Is there anything that stands out to you? Remember, we're going to be using the real words to create some drama in a moment.

When you finish reading this, you can resume the video and we'll talk about how we might bring this to life.

What did you think? I think it's a really interesting story.

And if I wanted to make a play about refugees or asylum seekers and I found that very very challenging, and what would really help me is to hear from someone who's actually been through that experience themselves.

So verbatim theatre would be a really good style to create a piece of work like that in.

Remember that phrase from the start of the lesson, found text, well this is a good example of that.

Now I've not been able to interview Dalia myself, but I have found this article with some of her words in it.

So it's still verbatim, it's still real words spoken by a real person, but I didn't record them myself.

So we can gather, found texts from places like newspaper articles, from interviews that may have been on television or from transcripts from court or official hearings or official reports too.

So I wonder when you were reading the article, what were some of the sentences that jumped out to you? So if we're going to be telling the story of Dalia, we're going to use some of her own words.

This is one of the phrases that jumped out to me straight away, I was living my life normally like every child, and my life changed suddenly.

I thought that was a really dramatic kind of opening line.

I liked this line too.

It was difficult because I don't know the country.

So we're getting to hear some of Dalia's emotions there.

She's finding it difficult.

She said she started to talk and open up a little bit.

So even though it was difficult, she pushed herself and she went on a journey kind of physical journey.

And to me, this line speaks of her going on a kind of spiritual or personal journey as well.

This was a bit of positivity, something that went well for her.

She said she made some good friends and people were beginning to be welcoming.

And this line was just great.

I felt as an ending line, it's very hopeful and optimistic and she says, I know I have a lot to give.

I really liked the use of the word I in that, it's like she's talking directly to us.

So I went through the article and I found five lines or sentences that really stood out to me.

What I'd like you to do, is to highlight or write down six things of your own that stand out.

Things that Dalia actually says.

So you can print off the worksheet with that comes with this lesson and highlight them or you can just write them down.

Remember, we're making a piece of drama, so what might go well at the start? What might go well to show emotions? What might go well at the end.

Pause the video, find your six lines and resume the video when you're finished.

So you should have chosen six lines from the news article.

From the piece of found text that we're using to make our verbatim theatre performance.

And in the same way that we took those lines from the interview with the young people that I did and made a mini role player, I'd like to you to create a mini role play now from these lines of Dalia's speech.

So you'll be performing as Dalia telling the story of her journey.

I'd like you to use your facial expressions and your vocal expressions to show us how she feels about that.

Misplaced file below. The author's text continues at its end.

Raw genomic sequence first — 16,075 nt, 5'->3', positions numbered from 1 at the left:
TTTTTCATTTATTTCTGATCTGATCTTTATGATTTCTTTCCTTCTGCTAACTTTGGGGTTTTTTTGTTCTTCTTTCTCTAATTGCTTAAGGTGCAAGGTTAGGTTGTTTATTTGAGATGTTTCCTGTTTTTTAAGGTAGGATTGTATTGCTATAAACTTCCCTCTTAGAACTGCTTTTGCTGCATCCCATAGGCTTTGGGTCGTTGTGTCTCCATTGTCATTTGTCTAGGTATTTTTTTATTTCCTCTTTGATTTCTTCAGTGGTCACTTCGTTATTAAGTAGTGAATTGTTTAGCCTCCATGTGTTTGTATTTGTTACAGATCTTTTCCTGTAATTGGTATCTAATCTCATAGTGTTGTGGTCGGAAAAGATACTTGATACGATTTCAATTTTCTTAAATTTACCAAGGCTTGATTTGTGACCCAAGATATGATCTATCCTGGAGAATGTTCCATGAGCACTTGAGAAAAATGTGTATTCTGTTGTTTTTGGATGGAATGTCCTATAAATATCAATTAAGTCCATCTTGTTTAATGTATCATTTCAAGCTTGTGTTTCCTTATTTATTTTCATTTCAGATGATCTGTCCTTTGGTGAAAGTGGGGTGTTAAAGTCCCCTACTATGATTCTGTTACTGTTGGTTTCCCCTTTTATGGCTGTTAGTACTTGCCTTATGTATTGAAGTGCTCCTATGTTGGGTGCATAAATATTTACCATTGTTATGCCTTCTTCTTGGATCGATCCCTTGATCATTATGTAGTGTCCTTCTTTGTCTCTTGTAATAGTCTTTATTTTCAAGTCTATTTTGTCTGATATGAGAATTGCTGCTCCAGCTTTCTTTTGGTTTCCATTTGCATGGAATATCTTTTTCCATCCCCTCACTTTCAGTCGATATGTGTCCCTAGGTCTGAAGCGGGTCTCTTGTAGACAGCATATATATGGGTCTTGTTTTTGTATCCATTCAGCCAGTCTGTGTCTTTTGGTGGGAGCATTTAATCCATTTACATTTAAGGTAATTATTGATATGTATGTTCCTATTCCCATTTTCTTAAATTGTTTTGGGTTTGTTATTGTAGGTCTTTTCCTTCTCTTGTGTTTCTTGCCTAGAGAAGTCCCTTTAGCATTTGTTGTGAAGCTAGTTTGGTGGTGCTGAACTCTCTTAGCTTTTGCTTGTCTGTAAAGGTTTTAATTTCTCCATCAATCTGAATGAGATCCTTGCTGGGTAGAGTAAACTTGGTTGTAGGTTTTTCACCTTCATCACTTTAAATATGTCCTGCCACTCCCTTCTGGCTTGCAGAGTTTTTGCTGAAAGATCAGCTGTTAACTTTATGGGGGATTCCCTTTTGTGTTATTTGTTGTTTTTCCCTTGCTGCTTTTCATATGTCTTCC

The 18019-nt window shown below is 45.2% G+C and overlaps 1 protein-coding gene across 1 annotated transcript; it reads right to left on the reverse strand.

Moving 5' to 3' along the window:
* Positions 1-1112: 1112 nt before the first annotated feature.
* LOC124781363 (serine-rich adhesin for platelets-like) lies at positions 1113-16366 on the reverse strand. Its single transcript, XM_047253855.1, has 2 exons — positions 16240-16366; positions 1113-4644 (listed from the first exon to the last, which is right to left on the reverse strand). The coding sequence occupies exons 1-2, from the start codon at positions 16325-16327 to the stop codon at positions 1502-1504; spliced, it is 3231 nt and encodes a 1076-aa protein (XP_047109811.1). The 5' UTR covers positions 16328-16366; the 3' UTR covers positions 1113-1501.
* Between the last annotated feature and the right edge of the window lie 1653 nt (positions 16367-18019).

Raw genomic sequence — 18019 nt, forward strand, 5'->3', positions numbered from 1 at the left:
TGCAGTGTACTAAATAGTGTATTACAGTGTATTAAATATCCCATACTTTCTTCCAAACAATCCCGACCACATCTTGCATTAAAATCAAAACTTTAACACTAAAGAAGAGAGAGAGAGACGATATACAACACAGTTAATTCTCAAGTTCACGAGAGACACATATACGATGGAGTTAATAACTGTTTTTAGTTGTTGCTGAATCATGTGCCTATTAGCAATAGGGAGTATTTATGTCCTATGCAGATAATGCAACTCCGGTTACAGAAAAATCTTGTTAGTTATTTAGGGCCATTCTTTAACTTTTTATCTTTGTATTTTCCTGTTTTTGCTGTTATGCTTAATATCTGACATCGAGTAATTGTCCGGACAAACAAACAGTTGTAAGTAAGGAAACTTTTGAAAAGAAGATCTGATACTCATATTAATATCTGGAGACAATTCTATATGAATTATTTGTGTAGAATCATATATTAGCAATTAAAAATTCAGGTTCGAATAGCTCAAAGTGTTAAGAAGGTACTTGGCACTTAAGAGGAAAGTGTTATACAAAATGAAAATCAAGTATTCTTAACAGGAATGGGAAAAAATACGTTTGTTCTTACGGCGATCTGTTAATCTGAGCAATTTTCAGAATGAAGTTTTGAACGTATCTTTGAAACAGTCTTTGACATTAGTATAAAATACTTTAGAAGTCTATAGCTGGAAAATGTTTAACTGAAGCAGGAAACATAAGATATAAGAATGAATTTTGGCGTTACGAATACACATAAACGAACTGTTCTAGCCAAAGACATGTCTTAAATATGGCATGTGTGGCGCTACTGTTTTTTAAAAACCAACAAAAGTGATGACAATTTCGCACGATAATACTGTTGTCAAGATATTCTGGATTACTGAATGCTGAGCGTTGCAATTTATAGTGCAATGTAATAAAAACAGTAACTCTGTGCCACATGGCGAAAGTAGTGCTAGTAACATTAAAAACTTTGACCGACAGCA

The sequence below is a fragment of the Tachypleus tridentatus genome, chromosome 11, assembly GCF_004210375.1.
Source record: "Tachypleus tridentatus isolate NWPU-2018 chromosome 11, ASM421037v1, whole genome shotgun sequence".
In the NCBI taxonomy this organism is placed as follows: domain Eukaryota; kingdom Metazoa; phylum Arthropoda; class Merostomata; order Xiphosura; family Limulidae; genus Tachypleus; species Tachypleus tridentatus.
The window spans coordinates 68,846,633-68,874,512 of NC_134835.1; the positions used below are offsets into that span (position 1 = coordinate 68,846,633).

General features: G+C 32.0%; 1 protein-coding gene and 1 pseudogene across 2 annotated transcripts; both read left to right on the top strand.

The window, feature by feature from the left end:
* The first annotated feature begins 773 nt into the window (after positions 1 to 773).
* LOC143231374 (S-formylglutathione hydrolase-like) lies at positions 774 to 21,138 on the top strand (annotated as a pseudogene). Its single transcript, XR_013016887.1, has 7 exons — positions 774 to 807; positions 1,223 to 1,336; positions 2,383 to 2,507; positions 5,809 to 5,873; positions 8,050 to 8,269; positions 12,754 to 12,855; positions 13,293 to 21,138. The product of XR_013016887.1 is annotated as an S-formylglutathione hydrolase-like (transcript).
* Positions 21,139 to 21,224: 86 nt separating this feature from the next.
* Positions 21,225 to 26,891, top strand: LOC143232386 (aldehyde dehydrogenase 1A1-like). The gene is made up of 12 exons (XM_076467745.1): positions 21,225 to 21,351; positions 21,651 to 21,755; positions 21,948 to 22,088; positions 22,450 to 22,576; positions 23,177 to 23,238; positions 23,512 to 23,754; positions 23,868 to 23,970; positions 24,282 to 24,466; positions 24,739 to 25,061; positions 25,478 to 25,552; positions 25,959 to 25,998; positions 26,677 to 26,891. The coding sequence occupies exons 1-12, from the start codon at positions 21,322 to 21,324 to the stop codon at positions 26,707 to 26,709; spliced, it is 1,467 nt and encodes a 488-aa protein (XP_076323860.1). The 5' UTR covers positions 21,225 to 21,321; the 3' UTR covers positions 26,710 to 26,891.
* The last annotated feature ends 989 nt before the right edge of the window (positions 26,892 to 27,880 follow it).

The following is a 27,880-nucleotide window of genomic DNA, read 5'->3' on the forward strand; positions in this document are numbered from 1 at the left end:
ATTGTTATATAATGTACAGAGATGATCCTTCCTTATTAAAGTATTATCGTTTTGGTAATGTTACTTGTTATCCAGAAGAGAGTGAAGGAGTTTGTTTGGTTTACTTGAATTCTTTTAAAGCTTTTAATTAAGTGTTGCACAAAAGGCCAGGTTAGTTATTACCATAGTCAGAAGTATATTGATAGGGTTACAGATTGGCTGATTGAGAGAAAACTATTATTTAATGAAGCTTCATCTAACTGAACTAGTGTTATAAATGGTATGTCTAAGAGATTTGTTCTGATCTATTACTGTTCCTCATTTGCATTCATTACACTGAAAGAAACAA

And that might change.

She might change from scared to hopeful for example.

I'd like to experiment with actions and gestures.

You don't have to sit still and just talk to the audience on the camera.

You can move around, you can stand up, you can kneel down, you could have something in your hand, play around with it and bring Dalia's story to life.

Pause the video and have a go at that.

Take your time and learn your lines.

Experiment with all the different ways that you can perform this.

When you're finished, resume the video and we'll finish the lesson.

So I wonder how you found that performing someone's real story using their own real words.

And I wonder if that's kind of sparked your imagination about what other stories or news events or people that would make an interest in focus for another piece of verbatim theatre.

The black lives matters movement would be a brilliant place to start, wouldn't, with interviews and eye witnesses and people with really strong opinions that we could use their own words to really give them a voice.

Maybe there's a historical event, maybe something that happened in the past that you think we need to remember.

Maybe you have heard about a person that you think is really inspiring and you'd like to create a piece of drama about them.

You might go off and do some research or find some news articles of your own to find some found text to make a piece of drama with.

You might even decide to interview your friends or your family to make a piece of drama and use their words like I did.

Just be careful though, if you want to use someone's real words, you need to check with them that, that sort of care first.

Before we go, I want to check that you understand what we mean by verbatim theatre.

Remember that big question of the start, what is verbatim theatre? Hear the statement and you decide whether you think it's true or false.

Verbatim theatre is drama made from real people's words about real life events or a certain subject, usually from interviews.

Point to the answer that you think is correct now.

It's true.

And the key word there is real.

Remember in the dictionary, verbatim means, exactly as was spoken.

These have to be real words.

Thanks so much for taking part in this lesson and introduction to verbatim theatre.

I hope you've got a hang of what we mean by that and I've given you some examples of some great plays in that style too.

We've had a go at creating some of our own mini verbatim performances.

One from an interview and one from found text and it might've come sparked your imagination to go away and make another piece of verbatim theatre on a subject or a topic of your own.

There is an exit quiz where you can go and check some of that knowledge too.

And hopefully I'll see you for lesson two where we'll be looking at verbatim theatre in a little bit more detail.

Great stuff, well done.

If you've enjoyed the work today and you'd like to share some of your verbatim theatre performances, we'd love to see them.

Whether they're your mini role plays from the interviews that I did with the young people, or whether it's your version of Dalia's story that you brought to life.

With a parent or a carer, you can go to Twitter and you can upload those videos for us to have a look at, if not maybe I'll see you next time in another drama lesson.